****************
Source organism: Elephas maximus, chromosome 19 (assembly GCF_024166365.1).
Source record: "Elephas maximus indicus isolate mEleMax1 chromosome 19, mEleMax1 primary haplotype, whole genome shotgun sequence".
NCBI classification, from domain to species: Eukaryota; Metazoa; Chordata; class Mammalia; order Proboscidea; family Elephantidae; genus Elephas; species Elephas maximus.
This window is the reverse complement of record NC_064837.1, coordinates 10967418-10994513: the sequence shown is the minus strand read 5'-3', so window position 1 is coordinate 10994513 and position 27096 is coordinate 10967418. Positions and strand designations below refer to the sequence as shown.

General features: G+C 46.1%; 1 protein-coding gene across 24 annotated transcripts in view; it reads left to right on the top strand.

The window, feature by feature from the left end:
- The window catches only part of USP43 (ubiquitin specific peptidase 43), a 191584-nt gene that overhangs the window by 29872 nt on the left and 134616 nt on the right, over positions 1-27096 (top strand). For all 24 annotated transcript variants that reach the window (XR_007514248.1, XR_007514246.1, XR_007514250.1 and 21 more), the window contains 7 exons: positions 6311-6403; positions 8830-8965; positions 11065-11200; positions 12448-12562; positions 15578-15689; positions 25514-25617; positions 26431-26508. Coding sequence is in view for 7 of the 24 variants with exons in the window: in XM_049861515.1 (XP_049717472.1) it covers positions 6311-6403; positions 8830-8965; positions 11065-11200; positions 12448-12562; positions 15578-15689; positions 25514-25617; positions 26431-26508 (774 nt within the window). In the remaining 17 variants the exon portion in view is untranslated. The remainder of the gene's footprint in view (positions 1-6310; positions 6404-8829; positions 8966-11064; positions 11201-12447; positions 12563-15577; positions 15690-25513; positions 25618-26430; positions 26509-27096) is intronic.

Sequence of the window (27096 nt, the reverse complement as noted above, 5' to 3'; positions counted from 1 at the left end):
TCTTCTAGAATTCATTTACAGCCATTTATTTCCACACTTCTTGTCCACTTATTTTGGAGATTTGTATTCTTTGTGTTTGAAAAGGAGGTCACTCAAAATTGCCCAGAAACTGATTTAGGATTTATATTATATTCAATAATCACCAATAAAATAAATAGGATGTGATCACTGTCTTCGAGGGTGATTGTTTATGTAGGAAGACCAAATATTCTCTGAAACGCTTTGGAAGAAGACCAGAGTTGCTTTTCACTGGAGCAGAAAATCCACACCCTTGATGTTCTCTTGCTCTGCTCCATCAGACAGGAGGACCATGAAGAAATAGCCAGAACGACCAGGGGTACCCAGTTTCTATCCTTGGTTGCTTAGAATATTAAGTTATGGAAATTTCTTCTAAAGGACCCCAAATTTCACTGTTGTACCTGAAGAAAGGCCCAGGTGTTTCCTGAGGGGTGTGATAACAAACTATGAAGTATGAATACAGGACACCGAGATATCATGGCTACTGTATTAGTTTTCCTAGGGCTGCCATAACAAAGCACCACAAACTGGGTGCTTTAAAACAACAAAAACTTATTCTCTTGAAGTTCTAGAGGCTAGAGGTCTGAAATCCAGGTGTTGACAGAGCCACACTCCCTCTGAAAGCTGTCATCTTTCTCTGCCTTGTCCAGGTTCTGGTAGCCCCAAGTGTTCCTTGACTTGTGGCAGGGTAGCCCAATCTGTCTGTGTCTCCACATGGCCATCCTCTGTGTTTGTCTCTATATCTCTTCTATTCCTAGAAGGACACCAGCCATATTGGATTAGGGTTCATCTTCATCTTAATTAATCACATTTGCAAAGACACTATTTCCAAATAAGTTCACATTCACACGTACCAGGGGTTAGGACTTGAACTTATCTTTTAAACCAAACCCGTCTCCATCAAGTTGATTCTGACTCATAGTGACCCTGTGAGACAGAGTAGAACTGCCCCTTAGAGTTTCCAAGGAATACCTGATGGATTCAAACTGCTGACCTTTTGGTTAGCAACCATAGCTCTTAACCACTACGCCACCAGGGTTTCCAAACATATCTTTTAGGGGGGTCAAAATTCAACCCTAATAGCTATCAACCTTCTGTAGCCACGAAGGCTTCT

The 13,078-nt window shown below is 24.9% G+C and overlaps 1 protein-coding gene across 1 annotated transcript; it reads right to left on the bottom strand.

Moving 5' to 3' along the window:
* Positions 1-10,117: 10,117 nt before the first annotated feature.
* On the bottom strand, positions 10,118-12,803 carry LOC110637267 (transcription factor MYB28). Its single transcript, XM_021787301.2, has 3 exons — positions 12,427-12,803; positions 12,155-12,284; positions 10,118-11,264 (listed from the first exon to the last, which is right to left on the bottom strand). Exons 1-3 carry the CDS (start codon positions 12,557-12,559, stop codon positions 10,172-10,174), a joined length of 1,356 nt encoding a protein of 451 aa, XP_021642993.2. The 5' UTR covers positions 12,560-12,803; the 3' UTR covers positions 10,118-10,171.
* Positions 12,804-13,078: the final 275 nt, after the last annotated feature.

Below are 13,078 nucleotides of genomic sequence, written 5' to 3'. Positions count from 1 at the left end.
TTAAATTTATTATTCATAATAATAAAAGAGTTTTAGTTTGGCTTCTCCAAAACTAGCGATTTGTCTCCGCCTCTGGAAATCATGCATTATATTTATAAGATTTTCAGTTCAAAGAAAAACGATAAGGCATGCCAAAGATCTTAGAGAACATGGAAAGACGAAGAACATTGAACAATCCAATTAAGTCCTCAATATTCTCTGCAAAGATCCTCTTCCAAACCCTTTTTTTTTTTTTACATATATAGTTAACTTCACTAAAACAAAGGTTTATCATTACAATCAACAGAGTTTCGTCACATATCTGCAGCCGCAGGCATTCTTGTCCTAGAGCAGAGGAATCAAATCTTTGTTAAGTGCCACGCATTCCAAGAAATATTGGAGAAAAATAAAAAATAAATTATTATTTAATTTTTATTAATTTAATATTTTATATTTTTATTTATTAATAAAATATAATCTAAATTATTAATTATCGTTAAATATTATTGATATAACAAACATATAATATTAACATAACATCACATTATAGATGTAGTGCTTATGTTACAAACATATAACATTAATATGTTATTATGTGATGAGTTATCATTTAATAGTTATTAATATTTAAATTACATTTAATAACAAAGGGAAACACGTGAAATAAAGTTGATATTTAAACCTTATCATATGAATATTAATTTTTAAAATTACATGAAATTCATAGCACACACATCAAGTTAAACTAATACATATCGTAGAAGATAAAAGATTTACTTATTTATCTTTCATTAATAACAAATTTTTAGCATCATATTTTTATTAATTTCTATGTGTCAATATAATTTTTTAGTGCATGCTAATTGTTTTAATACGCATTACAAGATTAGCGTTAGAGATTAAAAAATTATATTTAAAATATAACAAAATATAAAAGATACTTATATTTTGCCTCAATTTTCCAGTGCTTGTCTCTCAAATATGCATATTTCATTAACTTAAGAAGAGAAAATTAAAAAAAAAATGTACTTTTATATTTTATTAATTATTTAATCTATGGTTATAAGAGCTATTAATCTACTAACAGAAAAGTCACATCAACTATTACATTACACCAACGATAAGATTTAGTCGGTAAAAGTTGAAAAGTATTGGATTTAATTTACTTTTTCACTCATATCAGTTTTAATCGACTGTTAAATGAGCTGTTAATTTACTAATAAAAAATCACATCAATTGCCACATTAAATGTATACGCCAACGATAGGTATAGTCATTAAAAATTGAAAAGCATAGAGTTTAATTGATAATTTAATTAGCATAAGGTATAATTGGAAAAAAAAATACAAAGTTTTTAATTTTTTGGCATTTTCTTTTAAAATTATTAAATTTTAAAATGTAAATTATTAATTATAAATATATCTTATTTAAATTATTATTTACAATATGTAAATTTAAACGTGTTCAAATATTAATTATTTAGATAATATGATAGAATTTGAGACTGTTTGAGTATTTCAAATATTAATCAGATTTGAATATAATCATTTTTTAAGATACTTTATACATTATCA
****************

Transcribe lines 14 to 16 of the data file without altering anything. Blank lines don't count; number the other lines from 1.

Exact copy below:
* Positions 12,804-13,078: the final 275 nt, after the last annotated feature.

Below are 13,078 nucleotides of genomic sequence, written 5' to 3'. Positions count from 1 at the left end.
TTAAATTTATTATTCATAATAATAAAAGAGTTTTAGTTTGGCTTCTCCAAAACTAGCGATTTGTCTCCGCCTCTGGAAATCATGCATTATATTTATAAGATTTTCAGTTCAAAGAAAAACGATAAGGCATGCCAAAGATCTTAGAGAACATGGAAAGACGAAGAACATTGAACAATCCAATTAAGTCCTCAATATTCTCTGCAAAGATCCTCTTCCAAACCCTTTTTTTTTTTTTACATATATAGTTAACTTCACTAAAACAAAGGTTTATCATTACAATCAACAGAGTTTCGTCACATATCTGCAGCCGCAGGCATTCTTGTCCTAGAGCAGAGGAATCAAATCTTTGTTAAGTGCCACGCATTCCAAGAAATATTGGAGAAAAATAAAAAATAAATTATTATTTAATTTTTATTAATTTAATATTTTATATTTTTATTTATTAATAAAATATAATCTAAATTATTAATTATCGTTAAATATTATTGATATAACAAACATATAATATTAACATAACATCACATTATAGATGTAGTGCTTATGTTACAAACATATAACATTAATATGTTATTATGTGATGAGTTATCATTTAATAGTTATTAATATTTAAATTACATTTAATAACAAAGGGAAACACGTGAAATAAAGTTGATATTTAAACCTTATCATATGAATATTAATTTTTAAAATTACATGAAATTCATAGCACACACATCAAGTTAAACTAATACATATCGTAGAAGATAAAAGATTTACTTATTTATCTTTCATTAATAACAAATTTTTAGCATCATATTTTTATTAATTTCTATGTGTCAATATAATTTTTTAGTGCATGCTAATTGTTTTAATACGCATTACAAGATTAGCGTTAGAGATTAAAAAATTATATTTAAAATATAACAAAATATAAAAGATACTTATATTTTGCCTCAATTTTCCAGTGCTTGTCTCTCAAATATGCATATTTCATTAACTTAAGAAGAGAAAATTAAAAAAAAAATGTACTTTTATATTTTATTAATTATTTAATCTATGGTTATAAGAGCTATTAATCTACTAACAGAAAAGTCACATCAACTATTACATTACACCAACGATAAGATTTAGTCGGTAAAAGTTGAAAAGTATTGGATTTAATTTACTTTTTCACTCATATCAGTTTTAATCGACTGTTAAATGAGCTGTTAATTTACTAATAAAAAATCACATCAATTGCCACATTAAATGTATACGCCAACGATAGGTATAGTCATTAAAAATTGAAAAGCATAGAGTTTAATTGATAATTTAATTAGCATAAGGTATAATTGGAAAAAAAAATACAAAGTTTTTAATTTTTTGGCATTTTCTTTTAAAATTATTAAATTTTAAAATGTAAATTATTAATTATAAATATATCTTATTTAAATTATTATTTACAATATGTAAATTTAAACGTGTTCAAATATTAATTATTTAGATAATATGATAGAATTTGAGACTGTTTGAGTATTTCAAATATTAATCAGATTTGAATATAATCATTTTTTAAGATACTTTATACATTATCA